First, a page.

Figure 1. Typical oxygen servicing cart used to fill an aircraft system

No pump or mechanical device is used to transfer oxygen from the fill cart manifold to the aircraft system. Objects under pressure flow from high pressure to low pressure. Thus, by connecting the cart to the aircraft and systematically opening oxygen cylinders with increasingly higher pressure, a slow increase in oxygen flow to the aircraft can be managed.

The following is a list of steps to safely fill an aircraft oxygen system from a typical oxygen refill cart.
  1. Check hydrostatic dates on all cylinders, especially those that are to be filled on the aircraft. If a cylinder is out of date, remove and replace it with a specified unit that is serviceable. 
  2. Check pressures on all cylinders on the cart and in the aircraft. If pressure is below 50 psi, replace the cylinder(s). On the aircraft, this may require purging the system with oxygen when completed. Best practices dictate that any low-pressure or empty cylinder(s) on the cart should also be removed and replaced when discovered. 
  3. Take all oxygen handling precautions to ensure a safe environment around the aircraft. 
  4. Ground the refill cart to the aircraft. 
  5. Connect the cart hose from the cart manifold to the aircraft fill port. Purge the air from the refill hose with oxygen before opening the refill valve on the aircraft. Some hoses are equipped with purge valves to do this while the hose is securely attached to the aircraft. Others hoses need to be purged while attached to the refill fitting but not fully tightened. 
  6. Observe the pressure on the aircraft bottle to be filled. Open it. On the refill cart, open the cylinder with the closest pressure to the aircraft cylinder that exceeds it. 
  7. Open the aircraft oxygen system refill valve. Oxygen will flow from cart cylinder (manifold) into the aircraft cylinder. 
  8. When the cylinder pressures equalize, close the cylinder on the cart, and open the cart cylinder with the next highest pressure. Allow it to flow into the aircraft cylinder until the pressures equalize and flow ceases. Close the cart cylinder, and proceed to the cart cylinder with the next highest pressure. 
  9. Continue the procedure in step 8 until the desired pressure in the aircraft cylinder is achieved. 
  10. Close the aircraft refill valve, and close all cylinders on the cart. 
  11. The aircraft oxygen cylinder valve(s) should be left in the proper position for normal operations. Remotely mounted cylinders are usually left open. 
  12. Disconnect the refill line from the refill port on the aircraft. Cap or cover both.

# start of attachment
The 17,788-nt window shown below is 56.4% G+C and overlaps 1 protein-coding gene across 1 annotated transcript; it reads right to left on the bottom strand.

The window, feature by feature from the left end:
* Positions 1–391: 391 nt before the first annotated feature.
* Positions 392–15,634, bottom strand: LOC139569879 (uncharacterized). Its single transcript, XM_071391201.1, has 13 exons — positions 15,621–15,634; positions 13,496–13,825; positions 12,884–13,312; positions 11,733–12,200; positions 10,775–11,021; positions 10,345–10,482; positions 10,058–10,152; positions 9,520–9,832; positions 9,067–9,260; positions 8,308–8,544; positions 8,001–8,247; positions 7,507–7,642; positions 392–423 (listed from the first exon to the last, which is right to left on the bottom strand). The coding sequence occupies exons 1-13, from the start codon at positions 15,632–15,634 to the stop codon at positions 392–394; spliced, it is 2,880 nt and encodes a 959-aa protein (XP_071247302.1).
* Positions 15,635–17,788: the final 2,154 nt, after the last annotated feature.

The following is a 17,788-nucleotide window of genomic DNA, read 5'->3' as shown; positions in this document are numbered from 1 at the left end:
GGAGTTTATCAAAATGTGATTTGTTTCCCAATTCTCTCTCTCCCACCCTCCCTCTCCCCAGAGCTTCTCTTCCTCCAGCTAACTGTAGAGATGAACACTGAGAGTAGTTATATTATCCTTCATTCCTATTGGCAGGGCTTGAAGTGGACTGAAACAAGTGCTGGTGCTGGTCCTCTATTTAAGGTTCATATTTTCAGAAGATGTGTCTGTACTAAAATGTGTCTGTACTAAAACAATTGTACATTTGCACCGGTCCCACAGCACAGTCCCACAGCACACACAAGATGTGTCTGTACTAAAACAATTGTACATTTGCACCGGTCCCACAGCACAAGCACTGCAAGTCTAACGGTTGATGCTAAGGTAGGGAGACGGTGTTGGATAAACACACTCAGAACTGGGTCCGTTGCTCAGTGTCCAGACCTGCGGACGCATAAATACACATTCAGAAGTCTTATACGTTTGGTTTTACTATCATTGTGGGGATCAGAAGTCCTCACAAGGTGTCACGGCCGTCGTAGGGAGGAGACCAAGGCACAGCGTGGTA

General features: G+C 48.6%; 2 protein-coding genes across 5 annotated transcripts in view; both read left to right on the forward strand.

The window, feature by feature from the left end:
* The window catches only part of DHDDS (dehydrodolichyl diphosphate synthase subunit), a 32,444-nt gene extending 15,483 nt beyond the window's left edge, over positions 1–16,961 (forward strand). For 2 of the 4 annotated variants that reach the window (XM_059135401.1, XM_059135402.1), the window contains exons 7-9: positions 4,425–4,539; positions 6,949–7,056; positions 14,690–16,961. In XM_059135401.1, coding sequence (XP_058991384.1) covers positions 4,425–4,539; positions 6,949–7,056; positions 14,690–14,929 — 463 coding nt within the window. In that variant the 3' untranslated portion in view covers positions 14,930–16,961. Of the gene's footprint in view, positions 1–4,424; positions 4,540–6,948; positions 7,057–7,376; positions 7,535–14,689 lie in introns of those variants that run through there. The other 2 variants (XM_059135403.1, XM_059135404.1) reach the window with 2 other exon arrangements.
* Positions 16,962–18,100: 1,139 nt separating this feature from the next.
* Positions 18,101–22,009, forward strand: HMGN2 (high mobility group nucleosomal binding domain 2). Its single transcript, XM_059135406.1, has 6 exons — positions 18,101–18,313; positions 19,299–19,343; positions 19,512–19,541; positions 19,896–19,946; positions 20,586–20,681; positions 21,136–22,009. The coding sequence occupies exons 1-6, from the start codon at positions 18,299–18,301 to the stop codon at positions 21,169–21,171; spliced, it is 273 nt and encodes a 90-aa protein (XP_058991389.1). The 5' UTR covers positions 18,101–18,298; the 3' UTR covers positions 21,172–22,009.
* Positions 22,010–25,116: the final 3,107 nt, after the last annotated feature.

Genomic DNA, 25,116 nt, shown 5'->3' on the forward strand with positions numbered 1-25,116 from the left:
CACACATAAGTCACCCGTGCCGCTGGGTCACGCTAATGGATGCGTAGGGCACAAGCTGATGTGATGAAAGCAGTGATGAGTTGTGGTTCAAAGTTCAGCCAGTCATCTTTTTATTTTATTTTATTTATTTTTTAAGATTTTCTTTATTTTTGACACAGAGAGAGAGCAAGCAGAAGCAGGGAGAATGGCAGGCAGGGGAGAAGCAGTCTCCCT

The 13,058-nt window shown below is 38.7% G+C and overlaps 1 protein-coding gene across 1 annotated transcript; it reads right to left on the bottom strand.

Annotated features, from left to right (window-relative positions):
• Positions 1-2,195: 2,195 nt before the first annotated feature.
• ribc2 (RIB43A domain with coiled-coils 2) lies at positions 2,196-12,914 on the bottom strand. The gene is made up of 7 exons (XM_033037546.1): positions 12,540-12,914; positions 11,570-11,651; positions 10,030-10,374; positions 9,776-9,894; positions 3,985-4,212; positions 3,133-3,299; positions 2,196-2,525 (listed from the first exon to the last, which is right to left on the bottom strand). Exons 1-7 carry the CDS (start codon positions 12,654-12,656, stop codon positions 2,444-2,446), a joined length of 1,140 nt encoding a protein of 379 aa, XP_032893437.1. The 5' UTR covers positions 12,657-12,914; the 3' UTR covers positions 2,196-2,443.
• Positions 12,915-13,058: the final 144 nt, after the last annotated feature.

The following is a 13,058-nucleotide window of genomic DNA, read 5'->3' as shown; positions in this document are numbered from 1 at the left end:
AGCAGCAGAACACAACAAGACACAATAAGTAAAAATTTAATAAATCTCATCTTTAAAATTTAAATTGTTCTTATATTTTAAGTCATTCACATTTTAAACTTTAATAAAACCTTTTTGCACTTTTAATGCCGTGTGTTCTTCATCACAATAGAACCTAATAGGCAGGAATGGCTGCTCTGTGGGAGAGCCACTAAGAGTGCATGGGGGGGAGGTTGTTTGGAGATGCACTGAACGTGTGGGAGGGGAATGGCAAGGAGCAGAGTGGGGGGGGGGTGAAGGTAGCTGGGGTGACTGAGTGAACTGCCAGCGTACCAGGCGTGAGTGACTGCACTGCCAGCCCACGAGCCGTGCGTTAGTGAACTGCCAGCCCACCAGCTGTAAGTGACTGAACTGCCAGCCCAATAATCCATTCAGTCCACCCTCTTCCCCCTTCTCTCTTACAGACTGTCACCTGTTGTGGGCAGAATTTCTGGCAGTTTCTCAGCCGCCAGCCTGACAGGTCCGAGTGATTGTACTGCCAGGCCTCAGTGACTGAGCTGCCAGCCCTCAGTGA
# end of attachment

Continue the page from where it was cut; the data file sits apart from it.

13. Remove the grounding strap

Temperature has a significant effect on the pressure of gaseous oxygen. Manufacturers typically supply a fill chart or a placard at the aircraft oxygen refill station to guide technicians in compensating for temperature/pressure variations. Technicians should consult the chart and fill cylinders to the maximum pressure listed for the prevailing ambient temperature. [Figure 2]

Aircraft Oxygen System Servicing
Figure 2
A temperature-compensating pressure refill chart is used by the technician to ensure proper oxygen cylinder pressure in the aircraft system

When it is hot, oxygen cylinders are filled to a higher pressure than 1,800 psi or 1,850 psi, the standard maximum pressure ratings of most high-pressure aircraft oxygen cylinders. This is allowable because at altitude the temperature and pressure of the oxygen can decrease significantly. Filling cylinders to temperature-compensated pressure values ensures a full supply of oxygen is available when needed. When filling cylinders on a cold day, compensation for temperature and pressure changes dictates that cylinders be filled to less than the maximum rated capacity to allow for pressure increases as temperature rises. Strict adherence to the temperature/pressure compensation chart values is mandatory to ensure safe storage of aircraft oxygen.

Note that some aircraft have temperature compensation features built into the refill valve. After setting the ambient temperature on the valve dial, the valve closes when the correct amount of oxygen pressure has been established in the aircraft cylinder. A chart can be used to ensure proper servicing.

Purging an Oxygen System

The inside of an oxygen system becomes completely saturated with oxygen during use. This is desirable to deliver clean, odor-free oxygen to the users and to prevent corrosion caused by contamination. An oxygen system needs to be purged if it has been opened or depleted for more than 2 hours, or if it is suspected that the system has been contaminated. Purging is accomplished to evacuate contaminants and to restore oxygen saturation to the inside of the system.

The main cause of contamination in an oxygen system is moisture. In very cold weather, the small amount of moisture contained in the breathing oxygen can condense. With repeated charging, a significant amount of moisture may collect. Additionally, systems that are opened contain the moisture from the air that has entered. Damp charging equipment, or poor refill procedures, can also introduce water into the system. Always follow manufacturer’s instructions when performing maintenance, refilling, or purging an oxygen system.